I am not an outspoken person – especially when it comes to expressing how I feel. If you know me the most common expression I use to describe anything is, “It’s okay,” or “It was alright.”
My responses can appear to be very dull and unrelieved, to a point where people start asking me why I appear so closed off. However, what people don’t know is that my family had unintentionally raised me to believe that my opinion was irrelevant.
Why would my opinion matter to anyone? After all, I was simply the second child, so my opinion is just an afterthought.
I come from a relatively patriarchal, South Korean family, where there is a traditional preference for a son. In South Korean society there is an ingrained thinking that sons are more important than daughters. Korean parents love their daughters, but they need a son.
I’m not trying to say that I am the ugly duckling of the family, or that my family doesn’t love me. However, my childhood was definitely marred by favoritism. If my brother wanted something, it was handed to him. If I wanted the same thing as him, it was given to him first or I needed his permission before I could get it.
Once my brother turned five, my mother enrolled him in all kinds of lessons, from art classes to ice-skating. He was exceptionally good at exceeding my parents’ expectations. Anything that I ever did was never good enough because my brother had already done it first.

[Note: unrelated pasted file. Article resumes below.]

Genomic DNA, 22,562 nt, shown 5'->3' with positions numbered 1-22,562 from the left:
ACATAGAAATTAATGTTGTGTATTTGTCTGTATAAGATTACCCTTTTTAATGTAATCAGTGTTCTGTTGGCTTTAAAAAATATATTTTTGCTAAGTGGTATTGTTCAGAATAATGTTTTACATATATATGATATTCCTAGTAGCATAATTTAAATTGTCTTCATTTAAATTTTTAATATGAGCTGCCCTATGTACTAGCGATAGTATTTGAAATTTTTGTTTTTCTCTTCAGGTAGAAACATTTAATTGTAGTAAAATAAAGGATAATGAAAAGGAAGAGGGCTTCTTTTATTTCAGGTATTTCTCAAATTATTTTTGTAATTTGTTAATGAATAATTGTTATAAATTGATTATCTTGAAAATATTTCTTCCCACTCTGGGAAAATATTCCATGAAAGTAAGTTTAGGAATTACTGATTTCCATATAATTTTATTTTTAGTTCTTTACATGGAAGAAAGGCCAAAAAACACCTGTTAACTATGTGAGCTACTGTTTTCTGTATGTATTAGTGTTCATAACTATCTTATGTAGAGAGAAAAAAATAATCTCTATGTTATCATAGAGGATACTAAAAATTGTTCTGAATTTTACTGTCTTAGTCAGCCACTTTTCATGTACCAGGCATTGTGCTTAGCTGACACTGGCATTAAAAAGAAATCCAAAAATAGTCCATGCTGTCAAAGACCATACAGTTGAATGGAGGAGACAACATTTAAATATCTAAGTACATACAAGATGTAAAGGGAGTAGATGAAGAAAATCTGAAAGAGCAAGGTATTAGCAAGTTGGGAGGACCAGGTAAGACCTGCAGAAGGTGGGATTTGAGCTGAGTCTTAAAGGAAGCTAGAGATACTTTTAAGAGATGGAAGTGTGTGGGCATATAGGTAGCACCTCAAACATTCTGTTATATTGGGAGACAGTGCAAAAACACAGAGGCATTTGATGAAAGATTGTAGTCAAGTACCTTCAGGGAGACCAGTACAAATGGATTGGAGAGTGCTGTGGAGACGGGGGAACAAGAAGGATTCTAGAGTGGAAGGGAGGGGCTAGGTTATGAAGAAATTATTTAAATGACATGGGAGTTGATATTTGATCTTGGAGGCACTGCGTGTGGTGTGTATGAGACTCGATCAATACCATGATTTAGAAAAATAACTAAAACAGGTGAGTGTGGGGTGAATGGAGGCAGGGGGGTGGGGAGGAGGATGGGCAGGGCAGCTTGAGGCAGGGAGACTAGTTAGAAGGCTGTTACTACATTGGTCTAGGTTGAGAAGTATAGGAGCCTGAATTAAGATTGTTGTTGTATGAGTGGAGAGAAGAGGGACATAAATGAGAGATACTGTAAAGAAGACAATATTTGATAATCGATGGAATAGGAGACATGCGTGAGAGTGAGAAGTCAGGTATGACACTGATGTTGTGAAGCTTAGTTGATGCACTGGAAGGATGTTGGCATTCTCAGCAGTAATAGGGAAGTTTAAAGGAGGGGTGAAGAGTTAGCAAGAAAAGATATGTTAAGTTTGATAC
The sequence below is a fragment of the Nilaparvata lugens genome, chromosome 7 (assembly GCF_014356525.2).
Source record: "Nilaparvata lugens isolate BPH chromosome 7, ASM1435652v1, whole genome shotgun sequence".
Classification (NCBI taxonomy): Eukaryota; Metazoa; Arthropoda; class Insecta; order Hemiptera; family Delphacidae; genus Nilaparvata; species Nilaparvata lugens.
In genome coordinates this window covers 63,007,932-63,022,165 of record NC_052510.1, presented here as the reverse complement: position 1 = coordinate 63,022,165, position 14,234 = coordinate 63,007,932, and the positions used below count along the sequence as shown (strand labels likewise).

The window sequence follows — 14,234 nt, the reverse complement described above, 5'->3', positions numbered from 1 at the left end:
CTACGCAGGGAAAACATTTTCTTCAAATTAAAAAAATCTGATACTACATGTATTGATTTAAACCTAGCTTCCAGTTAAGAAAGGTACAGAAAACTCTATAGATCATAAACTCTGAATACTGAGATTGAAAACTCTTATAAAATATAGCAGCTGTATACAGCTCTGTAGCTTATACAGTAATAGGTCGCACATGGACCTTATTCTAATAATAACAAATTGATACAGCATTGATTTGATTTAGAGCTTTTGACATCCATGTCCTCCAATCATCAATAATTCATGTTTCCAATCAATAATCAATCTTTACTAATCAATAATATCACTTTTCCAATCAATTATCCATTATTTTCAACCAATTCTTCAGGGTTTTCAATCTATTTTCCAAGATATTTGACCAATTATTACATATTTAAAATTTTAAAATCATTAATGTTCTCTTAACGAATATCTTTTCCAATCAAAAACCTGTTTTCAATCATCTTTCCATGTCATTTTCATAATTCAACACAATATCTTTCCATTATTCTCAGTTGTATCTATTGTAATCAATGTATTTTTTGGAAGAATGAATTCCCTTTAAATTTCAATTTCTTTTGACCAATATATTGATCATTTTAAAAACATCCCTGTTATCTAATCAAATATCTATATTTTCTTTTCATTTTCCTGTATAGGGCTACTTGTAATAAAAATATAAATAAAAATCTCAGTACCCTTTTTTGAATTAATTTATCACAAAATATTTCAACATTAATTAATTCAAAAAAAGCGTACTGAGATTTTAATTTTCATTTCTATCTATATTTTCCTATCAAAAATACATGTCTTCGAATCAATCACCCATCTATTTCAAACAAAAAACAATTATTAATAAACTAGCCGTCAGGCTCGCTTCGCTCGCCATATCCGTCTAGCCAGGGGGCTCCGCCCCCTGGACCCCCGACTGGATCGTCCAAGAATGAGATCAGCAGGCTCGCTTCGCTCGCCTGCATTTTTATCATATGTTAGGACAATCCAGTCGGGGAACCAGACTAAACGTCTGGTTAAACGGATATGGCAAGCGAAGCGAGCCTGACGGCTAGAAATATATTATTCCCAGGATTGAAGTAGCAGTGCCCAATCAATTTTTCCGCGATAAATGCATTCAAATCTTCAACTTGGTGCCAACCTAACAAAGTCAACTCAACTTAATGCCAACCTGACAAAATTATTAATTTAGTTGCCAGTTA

Little did I, nor did my parents, know that this would shape the way I see the world and myself.
I have always been a silent girl in class who was afraid to speak up. I had convinced myself that no one cared about what I had to say. I had little to no confidence, and I was definitely not comfortable in my own skin.
I was good at pointing out my own flaws, but I was even better at pointing out what others had that I did not. High school became the perfect place to feed into my low-esteem: every day, I would put myself down for not being as thin as the other girls and spent more time hating myself for getting a low grade on an exam instead of actually studying.
In other words, I had a toxic relationship with myself.
That all changed four years ago when I moved to America for college.
Moving to a new place meant it was time for a new beginning. It was a chance for me to detach myself from the bad experiences and memories I had about self-doubt.
There was no one to make decisions for me, and most importantly, I was liberated from living in my brother’s shadow. I didn’t have anyone to compare myself to and feel disparaged.
I finally decided to stop torturing myself by wanting to be a different person.
At the end of the day, if even I don’t love myself, who will?
During my first year of college, when I turned 18, was the first time I felt like I had full control over my life and I started taking better care of myself. Whether it was eating healthier, pushing myself to get all A’s in classes or surrounding myself with people who made me feel comfortable, I was finally getting a better understanding of self-worth.
I also learned to become a little more selfish by putting myself first. Selfishness is not always about being unkind or inconsiderate of others, but it also means taking responsibility for getting your personal, emotional and physical needs met.
To me, selfishness means spending more time doing what I love and setting boundaries in relationships so other people can’t take control.
At the end of the day, you come into this world alone and leave alone. The only true person you can rely on is yourself – so why not treasure yourself above everyone else?
Kim was a News contributor 2016-2017 and the campus politics editor 2017-2018.